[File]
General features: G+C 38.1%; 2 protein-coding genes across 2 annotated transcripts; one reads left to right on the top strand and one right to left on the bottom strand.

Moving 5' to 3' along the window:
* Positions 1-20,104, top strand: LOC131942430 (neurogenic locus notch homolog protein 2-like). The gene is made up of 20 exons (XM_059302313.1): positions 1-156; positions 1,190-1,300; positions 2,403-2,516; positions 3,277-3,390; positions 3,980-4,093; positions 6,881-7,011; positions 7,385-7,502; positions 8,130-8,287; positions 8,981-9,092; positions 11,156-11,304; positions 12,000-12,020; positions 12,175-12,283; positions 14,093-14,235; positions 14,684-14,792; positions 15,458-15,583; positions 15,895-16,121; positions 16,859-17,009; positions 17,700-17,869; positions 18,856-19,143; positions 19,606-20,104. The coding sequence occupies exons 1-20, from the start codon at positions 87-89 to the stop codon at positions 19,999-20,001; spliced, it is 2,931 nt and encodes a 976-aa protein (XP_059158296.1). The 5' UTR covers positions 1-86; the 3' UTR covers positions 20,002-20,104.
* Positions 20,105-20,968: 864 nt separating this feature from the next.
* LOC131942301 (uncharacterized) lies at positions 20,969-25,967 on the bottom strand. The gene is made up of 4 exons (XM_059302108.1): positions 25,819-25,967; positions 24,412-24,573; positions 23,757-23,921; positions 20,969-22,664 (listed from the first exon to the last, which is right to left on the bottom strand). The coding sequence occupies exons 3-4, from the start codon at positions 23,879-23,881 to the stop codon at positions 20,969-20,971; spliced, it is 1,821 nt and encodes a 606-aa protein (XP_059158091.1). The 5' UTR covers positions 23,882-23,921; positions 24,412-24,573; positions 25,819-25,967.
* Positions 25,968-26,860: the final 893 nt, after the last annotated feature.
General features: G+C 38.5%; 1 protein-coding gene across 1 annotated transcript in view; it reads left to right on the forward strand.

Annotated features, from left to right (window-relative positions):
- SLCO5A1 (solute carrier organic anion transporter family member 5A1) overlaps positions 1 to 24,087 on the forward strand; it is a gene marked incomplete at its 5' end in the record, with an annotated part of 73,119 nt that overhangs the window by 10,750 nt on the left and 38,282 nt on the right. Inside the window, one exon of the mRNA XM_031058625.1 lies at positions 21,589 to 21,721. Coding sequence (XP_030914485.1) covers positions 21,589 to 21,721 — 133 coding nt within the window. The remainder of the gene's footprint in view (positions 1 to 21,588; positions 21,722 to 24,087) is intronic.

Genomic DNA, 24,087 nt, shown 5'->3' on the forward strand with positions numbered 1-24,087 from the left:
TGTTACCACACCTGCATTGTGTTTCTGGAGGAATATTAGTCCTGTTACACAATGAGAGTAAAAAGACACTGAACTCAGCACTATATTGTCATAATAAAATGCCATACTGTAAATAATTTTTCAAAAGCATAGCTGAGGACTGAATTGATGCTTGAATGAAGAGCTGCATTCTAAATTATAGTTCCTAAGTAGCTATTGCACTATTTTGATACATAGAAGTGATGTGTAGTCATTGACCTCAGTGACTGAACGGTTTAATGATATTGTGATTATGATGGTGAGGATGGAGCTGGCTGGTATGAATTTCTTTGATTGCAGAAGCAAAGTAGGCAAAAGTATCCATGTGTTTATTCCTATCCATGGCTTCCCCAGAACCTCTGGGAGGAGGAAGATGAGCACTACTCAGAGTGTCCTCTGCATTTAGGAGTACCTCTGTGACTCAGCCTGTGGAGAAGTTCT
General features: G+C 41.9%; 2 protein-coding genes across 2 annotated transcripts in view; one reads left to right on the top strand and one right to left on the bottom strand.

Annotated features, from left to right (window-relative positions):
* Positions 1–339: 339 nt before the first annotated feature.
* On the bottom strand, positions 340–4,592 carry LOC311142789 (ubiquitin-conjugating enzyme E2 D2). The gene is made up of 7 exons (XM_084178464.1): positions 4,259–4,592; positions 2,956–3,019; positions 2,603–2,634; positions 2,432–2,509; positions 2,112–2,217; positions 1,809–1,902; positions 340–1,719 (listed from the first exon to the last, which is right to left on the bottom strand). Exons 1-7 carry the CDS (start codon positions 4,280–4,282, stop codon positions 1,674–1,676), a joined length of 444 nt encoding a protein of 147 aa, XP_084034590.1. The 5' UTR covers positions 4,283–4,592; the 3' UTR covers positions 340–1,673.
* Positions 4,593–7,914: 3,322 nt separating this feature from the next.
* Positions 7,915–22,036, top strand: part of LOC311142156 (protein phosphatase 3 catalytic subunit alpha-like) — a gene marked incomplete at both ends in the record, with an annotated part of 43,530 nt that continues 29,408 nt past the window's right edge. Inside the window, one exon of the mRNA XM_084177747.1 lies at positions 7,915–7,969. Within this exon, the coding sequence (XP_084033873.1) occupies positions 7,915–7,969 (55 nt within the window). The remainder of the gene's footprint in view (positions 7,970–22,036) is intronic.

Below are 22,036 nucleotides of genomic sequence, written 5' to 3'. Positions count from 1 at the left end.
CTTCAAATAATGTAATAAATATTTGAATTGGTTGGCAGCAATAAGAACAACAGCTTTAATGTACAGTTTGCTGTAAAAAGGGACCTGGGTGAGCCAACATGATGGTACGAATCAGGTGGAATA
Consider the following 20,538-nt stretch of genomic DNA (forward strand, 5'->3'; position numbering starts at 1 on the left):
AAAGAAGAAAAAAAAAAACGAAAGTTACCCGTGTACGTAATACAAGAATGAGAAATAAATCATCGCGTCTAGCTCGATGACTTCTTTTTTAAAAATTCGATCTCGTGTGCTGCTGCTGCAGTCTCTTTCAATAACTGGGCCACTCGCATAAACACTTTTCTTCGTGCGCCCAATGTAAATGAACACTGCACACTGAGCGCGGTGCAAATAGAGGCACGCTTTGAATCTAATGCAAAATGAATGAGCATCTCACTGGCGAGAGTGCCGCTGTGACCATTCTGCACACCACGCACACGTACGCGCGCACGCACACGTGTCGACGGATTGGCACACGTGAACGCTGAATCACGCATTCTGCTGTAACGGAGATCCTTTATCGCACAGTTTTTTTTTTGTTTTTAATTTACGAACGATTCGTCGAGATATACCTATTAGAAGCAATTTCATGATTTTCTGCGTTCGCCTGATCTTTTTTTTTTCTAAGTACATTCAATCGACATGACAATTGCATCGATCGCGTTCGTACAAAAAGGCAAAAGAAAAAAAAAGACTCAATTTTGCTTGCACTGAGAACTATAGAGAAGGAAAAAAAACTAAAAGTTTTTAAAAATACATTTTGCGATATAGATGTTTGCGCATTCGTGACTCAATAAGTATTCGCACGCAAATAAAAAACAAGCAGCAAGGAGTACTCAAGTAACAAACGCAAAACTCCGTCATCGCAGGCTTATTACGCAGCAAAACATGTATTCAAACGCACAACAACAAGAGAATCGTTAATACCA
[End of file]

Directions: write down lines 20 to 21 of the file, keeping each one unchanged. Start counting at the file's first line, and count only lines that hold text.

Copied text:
Consider the following 20,538-nt stretch of genomic DNA (forward strand, 5'->3'; position numbering starts at 1 on the left):
AAAGAAGAAAAAAAAAAACGAAAGTTACCCGTGTACGTAATACAAGAATGAGAAATAAATCATCGCGTCTAGCTCGATGACTTCTTTTTTAAAAATTCGATCTCGTGTGCTGCTGCTGCAGTCTCTTTCAATAACTGGGCCACTCGCATAAACACTTTTCTTCGTGCGCCCAATGTAAATGAACACTGCACACTGAGCGCGGTGCAAATAGAGGCACGCTTTGAATCTAATGCAAAATGAATGAGCATCTCACTGGCGAGAGTGCCGCTGTGACCATTCTGCACACCACGCACACGTACGCGCGCACGCACACGTGTCGACGGATTGGCACACGTGAACGCTGAATCACGCATTCTGCTGTAACGGAGATCCTTTATCGCACAGTTTTTTTTTTGTTTTTAATTTACGAACGATTCGTCGAGATATACCTATTAGAAGCAATTTCATGATTTTCTGCGTTCGCCTGATCTTTTTTTTTTCTAAGTACATTCAATCGACATGACAATTGCATCGATCGCGTTCGTACAAAAAGGCAAAAGAAAAAAAAAGACTCAATTTTGCTTGCACTGAGAACTATAGAGAAGGAAAAAAAACTAAAAGTTTTTAAAAATACATTTTGCGATATAGATGTTTGCGCATTCGTGACTCAATAAGTATTCGCACGCAAATAAAAAACAAGCAGCAAGGAGTACTCAAGTAACAAACGCAAAACTCCGTCATCGCAGGCTTATTACGCAGCAAAACATGTATTCAAACGCACAACAACAAGAGAATCGTTAATACCA